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Entangled quantum states and non-locality. A branching space-time resolution of the problem

Storrs McCall

Let F be a two-photon entangled state where measurement by parallel polarization analyzers always yields opposite outcomes + and - for the left and right photons. If the analyzers are not parallel but oriented at an angle of 30o to each other, the probability of obtaining the joint result ++ or -- on left and right is no longer zero but 1/2sin230o = 1/8, and if oriented at an angle of 60o the probability of ++ or -- is 1/2sin260o = 3/8. In the Aspect experiment two entangled photons leave a source S and at the last instant are directed to one of two different analyzers:

				 A						B

				 0o						30o




30o 60o

Obviously if makes a difference to (say) the left photon when it is passing through analyzer B whether (i) its twin is passing through B or C, and (ii) what the outcome of the twin's measurement is. If it passes through B and emerges +, then the left photon cannot pass +, but if it passes through C and emerges + then the left photon should exhibit a probability 1/8 of being measured +.


Question: How is the behaviour of the left photon influenced by the distant measurement outcome of its twin? This is the famous problem of non-locality. Does nature permit faster-than-light signalling as a means of coordinating the outcome probabilities of the two photons? A physical branching space-time mechanism is described which permits a negative answer to this question. This mechanism explains the distant correlations of the Aspect experiment without recourse to local hidden variables, i.e. "instruction sets" for the two photons which tell them how to react when encountering analyzers set at various angles.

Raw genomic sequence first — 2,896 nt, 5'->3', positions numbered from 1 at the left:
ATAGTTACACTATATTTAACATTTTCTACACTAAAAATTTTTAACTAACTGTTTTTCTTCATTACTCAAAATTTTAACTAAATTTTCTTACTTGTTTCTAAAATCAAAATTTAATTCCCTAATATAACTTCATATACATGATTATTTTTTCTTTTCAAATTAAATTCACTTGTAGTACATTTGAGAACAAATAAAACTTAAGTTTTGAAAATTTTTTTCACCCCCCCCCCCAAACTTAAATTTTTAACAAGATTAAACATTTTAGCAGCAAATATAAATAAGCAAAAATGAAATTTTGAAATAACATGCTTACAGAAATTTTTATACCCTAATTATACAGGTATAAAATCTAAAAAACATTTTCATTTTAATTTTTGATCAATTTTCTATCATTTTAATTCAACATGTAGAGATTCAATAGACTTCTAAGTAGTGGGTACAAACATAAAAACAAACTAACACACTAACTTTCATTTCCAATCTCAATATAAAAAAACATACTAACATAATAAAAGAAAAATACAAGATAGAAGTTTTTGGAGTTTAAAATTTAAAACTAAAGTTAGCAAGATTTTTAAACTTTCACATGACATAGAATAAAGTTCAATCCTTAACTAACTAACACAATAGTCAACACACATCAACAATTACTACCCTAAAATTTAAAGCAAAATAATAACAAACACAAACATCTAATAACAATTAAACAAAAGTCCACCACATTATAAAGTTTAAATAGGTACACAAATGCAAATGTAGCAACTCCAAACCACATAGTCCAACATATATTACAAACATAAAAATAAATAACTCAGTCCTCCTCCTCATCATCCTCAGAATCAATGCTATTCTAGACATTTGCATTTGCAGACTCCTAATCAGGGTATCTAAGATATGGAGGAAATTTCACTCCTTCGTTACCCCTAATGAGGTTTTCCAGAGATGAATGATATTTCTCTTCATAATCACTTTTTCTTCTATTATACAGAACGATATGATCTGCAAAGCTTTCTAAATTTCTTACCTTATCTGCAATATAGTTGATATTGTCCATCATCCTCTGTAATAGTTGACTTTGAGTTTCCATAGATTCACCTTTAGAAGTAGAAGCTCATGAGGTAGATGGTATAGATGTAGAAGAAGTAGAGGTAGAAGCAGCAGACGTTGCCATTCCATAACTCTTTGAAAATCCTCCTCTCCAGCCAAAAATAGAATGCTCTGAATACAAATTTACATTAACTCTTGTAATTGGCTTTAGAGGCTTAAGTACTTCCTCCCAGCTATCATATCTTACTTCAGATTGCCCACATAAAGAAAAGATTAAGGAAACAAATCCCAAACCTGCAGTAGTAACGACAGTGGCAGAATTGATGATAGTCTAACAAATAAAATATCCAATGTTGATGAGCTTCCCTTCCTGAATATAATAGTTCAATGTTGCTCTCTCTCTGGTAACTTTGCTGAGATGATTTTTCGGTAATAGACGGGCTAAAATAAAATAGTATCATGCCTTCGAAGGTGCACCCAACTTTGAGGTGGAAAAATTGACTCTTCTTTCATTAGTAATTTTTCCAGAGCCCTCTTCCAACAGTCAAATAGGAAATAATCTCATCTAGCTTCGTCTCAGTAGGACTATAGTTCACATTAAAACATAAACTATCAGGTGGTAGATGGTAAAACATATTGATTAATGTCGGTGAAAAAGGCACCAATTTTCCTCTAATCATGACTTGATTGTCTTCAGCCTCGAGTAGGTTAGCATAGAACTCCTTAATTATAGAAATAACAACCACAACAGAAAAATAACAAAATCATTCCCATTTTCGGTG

Date: Wednesday, October 25, 2006

Time: 5:00 PM

Place: Concordia University, Loyola Campus, Science Pavilion (Building SP), 7141 Sherbrooke Street West, 3rd Floor 

Room: SP 365.01

Contact: 514-848-2424 ext 2595


Note: There are regular shuttle buses traveling between Sir George Williams Campus (1455 de Maisonneuve Blvd. W.) and Loyola Campus; see Shuttle bus schedule.


Wednesday, 25 December, 2013 - 17:00
Seminar Location: 
Concordia University, Loyola Campus, Science Pavilion (Building SP), 7141 Sherbrooke Street West, 3rd Floor, SP 365.01

Groupe de Physique des particules
​Université de Montréal
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